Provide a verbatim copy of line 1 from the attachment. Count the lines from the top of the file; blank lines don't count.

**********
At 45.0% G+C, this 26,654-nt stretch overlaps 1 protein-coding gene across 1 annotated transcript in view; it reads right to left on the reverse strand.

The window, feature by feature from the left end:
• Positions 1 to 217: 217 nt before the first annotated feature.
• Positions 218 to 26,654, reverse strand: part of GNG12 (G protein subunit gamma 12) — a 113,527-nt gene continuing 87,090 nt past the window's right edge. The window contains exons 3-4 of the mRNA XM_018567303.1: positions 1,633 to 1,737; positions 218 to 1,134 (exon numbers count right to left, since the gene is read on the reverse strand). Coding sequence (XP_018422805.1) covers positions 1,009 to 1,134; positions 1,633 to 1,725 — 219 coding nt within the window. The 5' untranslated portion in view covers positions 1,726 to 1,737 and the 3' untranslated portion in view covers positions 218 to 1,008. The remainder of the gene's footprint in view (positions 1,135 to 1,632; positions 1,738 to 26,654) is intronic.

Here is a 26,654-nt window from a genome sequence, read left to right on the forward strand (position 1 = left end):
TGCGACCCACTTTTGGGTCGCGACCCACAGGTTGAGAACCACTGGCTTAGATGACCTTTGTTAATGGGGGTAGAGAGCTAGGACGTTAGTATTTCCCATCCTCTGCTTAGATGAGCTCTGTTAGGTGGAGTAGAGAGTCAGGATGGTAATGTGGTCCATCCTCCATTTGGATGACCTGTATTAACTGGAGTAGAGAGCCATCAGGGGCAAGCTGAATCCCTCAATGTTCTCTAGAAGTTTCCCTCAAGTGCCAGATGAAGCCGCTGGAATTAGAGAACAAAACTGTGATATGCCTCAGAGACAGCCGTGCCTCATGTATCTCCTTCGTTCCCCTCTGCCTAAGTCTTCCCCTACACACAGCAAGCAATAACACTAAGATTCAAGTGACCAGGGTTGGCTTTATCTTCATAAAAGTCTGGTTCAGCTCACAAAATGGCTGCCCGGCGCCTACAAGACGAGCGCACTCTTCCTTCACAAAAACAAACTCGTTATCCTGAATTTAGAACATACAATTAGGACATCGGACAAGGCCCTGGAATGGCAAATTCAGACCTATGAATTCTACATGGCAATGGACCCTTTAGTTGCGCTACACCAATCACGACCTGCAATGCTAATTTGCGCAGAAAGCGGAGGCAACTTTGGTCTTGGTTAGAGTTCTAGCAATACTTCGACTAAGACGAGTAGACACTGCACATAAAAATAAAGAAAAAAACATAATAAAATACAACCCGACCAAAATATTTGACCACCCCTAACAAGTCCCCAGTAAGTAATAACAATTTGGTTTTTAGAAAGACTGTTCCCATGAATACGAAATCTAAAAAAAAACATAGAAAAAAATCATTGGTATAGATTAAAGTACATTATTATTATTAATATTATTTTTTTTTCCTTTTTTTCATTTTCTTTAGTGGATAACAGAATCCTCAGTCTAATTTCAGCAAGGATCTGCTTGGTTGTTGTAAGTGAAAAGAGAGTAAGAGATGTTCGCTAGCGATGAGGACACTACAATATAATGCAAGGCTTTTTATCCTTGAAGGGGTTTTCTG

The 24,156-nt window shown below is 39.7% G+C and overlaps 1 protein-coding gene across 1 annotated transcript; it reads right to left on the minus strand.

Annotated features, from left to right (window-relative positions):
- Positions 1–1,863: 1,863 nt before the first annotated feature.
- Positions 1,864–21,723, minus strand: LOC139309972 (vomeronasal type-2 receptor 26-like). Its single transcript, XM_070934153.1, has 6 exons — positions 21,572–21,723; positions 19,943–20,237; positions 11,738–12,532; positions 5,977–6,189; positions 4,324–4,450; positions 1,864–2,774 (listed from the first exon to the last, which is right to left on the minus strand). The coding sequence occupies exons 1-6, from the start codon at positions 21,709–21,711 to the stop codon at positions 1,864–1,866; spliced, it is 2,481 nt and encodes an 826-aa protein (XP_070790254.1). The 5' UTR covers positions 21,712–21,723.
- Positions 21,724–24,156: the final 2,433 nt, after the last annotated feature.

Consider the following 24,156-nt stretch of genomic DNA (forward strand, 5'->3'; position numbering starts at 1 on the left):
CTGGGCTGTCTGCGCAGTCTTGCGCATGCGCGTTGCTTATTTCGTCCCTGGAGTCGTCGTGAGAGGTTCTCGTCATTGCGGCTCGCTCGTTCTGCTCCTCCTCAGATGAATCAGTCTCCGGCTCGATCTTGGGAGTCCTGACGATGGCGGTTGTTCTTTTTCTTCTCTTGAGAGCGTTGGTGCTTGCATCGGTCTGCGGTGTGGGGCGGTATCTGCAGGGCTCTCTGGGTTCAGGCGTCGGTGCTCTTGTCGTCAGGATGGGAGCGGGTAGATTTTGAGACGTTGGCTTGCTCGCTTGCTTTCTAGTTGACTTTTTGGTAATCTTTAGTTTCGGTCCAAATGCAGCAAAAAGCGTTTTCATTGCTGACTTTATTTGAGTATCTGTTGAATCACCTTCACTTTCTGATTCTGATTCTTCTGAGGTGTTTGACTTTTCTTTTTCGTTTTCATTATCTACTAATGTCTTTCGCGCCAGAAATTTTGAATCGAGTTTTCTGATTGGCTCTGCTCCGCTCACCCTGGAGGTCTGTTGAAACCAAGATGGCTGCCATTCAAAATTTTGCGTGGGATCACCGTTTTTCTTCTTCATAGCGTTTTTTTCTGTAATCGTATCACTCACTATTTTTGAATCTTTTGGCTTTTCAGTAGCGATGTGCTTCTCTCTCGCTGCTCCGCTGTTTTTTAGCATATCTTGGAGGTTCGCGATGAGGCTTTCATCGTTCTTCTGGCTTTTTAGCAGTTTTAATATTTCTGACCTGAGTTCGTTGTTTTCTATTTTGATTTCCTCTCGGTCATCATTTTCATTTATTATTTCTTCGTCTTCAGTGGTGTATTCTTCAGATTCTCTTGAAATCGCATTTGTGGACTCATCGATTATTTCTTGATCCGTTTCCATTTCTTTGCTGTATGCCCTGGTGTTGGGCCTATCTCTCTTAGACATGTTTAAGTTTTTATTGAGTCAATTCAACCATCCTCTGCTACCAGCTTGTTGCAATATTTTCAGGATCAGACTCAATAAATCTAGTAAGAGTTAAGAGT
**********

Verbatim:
At 45.0% G+C, this 26,654-nt stretch overlaps 1 protein-coding gene across 1 annotated transcript in view; it reads right to left on the reverse strand.